Roma, Angelica Library
Limited Edition: 399 copies
- XIV Century (second half), cc. 94
- Dimensions 340×237 mm
- 94 carte
- Stampa fine art
- Applicazione dell’oro in lamina
- Carta pergamena trattata a mano
- Legatura eseguita artigianalmente
- Pelle fiore a concia naturale
- Cucitura a mano
- Legatura della Biblioteca del Cardinale Domenico Passionei
The manuscript 1102 of Angelica Library, is a 14th century codex containing the Divine Comedy by Dante Alighieri and the comments by Jacopo Alighieri and Bosone of Gubbio entitled Chapter About the Comedy, also contains a fragment of the poem on the history of Alexander the Great written by Gualterus de Castellione.
Relevant for the originality of iconography that represents Dante’s Hell, the codex is a remarkable example of a fourteenth-century Bolognese miniature.
Each canto of Hell is introduced by a miniature that shows the cant’s content.
Thirty-four miniatures embellish the manuscript that shows the scenes of Hell in bright colors on a golden background.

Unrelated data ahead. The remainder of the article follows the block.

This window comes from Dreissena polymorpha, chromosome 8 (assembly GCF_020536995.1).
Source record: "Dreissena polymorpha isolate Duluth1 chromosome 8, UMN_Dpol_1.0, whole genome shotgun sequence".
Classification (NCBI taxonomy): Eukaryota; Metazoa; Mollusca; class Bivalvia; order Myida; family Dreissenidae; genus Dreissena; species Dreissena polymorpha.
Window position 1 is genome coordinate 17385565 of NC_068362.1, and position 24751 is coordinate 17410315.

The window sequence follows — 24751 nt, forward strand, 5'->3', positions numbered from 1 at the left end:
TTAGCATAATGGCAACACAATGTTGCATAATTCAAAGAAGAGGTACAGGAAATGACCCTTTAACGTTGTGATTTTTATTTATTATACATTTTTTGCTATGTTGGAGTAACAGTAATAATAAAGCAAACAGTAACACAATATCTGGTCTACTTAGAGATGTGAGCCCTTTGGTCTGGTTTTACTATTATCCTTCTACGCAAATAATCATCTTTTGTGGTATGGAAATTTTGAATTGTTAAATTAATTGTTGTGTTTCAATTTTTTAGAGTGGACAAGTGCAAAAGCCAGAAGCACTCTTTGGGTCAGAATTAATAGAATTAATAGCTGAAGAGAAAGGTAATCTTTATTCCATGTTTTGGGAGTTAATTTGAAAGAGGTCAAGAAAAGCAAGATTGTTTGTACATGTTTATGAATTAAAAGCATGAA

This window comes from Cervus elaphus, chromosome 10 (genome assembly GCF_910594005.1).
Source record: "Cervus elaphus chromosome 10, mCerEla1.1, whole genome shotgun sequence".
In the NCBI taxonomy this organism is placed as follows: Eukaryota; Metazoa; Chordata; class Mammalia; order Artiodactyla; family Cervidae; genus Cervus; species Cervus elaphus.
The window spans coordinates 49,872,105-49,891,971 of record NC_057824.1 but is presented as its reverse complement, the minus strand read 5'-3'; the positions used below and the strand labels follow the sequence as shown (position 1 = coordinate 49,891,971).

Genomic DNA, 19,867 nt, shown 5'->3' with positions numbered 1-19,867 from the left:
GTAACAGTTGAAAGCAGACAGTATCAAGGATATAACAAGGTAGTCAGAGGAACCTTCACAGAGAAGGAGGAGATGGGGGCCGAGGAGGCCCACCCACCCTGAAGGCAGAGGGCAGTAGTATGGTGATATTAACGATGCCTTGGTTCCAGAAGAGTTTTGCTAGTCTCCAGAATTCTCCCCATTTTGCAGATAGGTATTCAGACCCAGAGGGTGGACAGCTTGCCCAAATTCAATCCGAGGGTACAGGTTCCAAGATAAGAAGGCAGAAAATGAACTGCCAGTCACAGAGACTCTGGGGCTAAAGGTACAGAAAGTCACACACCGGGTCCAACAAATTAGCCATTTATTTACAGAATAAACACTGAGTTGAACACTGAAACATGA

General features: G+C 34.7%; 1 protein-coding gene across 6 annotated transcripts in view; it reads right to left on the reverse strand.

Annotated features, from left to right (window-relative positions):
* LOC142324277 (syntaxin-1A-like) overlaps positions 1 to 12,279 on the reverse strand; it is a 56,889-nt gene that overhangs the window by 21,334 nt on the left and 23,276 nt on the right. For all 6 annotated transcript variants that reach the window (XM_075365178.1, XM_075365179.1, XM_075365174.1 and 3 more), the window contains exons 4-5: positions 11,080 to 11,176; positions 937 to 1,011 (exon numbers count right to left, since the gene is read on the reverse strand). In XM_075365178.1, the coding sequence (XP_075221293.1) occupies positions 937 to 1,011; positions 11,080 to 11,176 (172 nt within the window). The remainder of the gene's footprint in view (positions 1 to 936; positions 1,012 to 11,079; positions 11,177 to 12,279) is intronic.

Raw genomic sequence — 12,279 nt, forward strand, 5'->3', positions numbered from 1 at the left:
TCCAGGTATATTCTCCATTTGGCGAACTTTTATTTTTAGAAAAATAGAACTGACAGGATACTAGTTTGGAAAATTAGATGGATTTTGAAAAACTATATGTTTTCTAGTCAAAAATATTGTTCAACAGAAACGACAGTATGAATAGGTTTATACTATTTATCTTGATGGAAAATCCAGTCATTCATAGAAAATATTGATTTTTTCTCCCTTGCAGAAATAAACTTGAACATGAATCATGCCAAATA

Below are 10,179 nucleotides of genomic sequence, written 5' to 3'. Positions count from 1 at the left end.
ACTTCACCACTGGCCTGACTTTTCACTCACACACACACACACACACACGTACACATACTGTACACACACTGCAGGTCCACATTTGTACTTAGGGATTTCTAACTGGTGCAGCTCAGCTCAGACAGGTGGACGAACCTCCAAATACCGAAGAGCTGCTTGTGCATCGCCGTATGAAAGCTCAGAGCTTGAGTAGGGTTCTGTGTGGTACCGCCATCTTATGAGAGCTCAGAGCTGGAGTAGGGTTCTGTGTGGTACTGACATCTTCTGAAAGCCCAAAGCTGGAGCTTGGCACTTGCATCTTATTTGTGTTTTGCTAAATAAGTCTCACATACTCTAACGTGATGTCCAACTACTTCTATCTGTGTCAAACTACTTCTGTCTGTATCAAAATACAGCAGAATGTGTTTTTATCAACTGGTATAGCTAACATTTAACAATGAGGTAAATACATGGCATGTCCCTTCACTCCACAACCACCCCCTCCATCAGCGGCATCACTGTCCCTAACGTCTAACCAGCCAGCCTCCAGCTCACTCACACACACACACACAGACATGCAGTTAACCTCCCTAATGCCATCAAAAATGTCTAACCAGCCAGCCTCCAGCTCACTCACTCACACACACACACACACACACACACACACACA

The first scene is organized on two columns while the rest of the miniatures fill one column only.
The manuscript was never completed. The empty spaces were left for the miniatures containing the cantos of Paradise and Purgatory.
Delicate white plant motifs, typical of late medieval Italian manuscripts, adorn the whole book. Probably only one scribe is responsible for having written the in elegant Gothic writing littera textualis.
Usually appointed to a scriptorium of Bologna, the identification of the Divine Comedy illuminator is still subject of debate.
Mario Salmi attributes the work to Simone dei Crocefissi, that supposes the codex to be of the first quarter of the fifteenth century. Resuming to the reference proposed at the time by Salmi, Ciardi Duprè has confirmed in recent times the belonging to the Bologna area, while still considering the quality of the decorations higher than the expressive standards by Simone, whose generation range, the researcher suggests, anyway, to bring together the different miniatures to be interpreted, upon her opinion, in close relationship with the second generation of artists active in Mezzaratta, including the Master of Primogeniture by Giuseppe, Cristoforo and the so-called “Jacobus” identified with Jacopo Benintendi named the “Biondo” (Blonde-hair man).